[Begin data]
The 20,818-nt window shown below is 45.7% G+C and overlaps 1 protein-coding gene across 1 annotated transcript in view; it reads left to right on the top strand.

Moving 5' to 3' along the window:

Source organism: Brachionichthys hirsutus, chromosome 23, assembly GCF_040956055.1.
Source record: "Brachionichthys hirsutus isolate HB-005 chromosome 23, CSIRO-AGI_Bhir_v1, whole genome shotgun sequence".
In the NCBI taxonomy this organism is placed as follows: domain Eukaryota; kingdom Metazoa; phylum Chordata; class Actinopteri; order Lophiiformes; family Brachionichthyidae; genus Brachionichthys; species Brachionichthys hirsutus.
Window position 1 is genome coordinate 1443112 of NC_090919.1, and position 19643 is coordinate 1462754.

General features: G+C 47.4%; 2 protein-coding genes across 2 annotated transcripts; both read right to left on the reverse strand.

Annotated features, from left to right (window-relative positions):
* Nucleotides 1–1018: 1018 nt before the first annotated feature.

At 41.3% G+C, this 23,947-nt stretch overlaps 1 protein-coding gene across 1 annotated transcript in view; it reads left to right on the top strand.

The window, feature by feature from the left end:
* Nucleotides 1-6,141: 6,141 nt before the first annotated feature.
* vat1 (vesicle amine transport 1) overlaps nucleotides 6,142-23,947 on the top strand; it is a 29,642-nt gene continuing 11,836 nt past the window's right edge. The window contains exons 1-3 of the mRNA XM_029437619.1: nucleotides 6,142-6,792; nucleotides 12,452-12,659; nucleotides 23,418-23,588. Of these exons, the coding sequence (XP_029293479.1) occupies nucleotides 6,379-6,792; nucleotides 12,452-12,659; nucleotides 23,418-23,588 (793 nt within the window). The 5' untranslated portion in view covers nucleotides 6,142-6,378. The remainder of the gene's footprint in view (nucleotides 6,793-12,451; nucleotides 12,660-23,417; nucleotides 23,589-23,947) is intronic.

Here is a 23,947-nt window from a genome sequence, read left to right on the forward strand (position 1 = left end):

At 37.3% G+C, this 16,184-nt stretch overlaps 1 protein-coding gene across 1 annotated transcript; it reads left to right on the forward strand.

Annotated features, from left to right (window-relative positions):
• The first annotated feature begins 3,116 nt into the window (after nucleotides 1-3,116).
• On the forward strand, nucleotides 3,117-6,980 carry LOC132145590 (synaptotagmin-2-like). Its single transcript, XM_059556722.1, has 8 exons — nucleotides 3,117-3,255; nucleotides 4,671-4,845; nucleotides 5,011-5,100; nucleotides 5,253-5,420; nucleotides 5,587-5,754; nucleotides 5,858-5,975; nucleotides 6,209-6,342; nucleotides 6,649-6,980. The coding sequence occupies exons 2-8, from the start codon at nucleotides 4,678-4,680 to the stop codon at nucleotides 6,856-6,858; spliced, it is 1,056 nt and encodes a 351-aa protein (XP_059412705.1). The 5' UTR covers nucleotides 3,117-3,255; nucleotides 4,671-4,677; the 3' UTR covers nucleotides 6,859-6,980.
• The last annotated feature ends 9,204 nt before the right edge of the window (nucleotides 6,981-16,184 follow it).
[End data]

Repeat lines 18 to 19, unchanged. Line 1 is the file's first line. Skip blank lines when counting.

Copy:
• On the forward strand, nucleotides 3,117-6,980 carry LOC132145590 (synaptotagmin-2-like). Its single transcript, XM_059556722.1, has 8 exons — nucleotides 3,117-3,255; nucleotides 4,671-4,845; nucleotides 5,011-5,100; nucleotides 5,253-5,420; nucleotides 5,587-5,754; nucleotides 5,858-5,975; nucleotides 6,209-6,342; nucleotides 6,649-6,980. The coding sequence occupies exons 2-8, from the start codon at nucleotides 4,678-4,680 to the stop codon at nucleotides 6,856-6,858; spliced, it is 1,056 nt and encodes a 351-aa protein (XP_059412705.1). The 5' UTR covers nucleotides 3,117-3,255; nucleotides 4,671-4,677; the 3' UTR covers nucleotides 6,859-6,980.
• The last annotated feature ends 9,204 nt before the right edge of the window (nucleotides 6,981-16,184 follow it).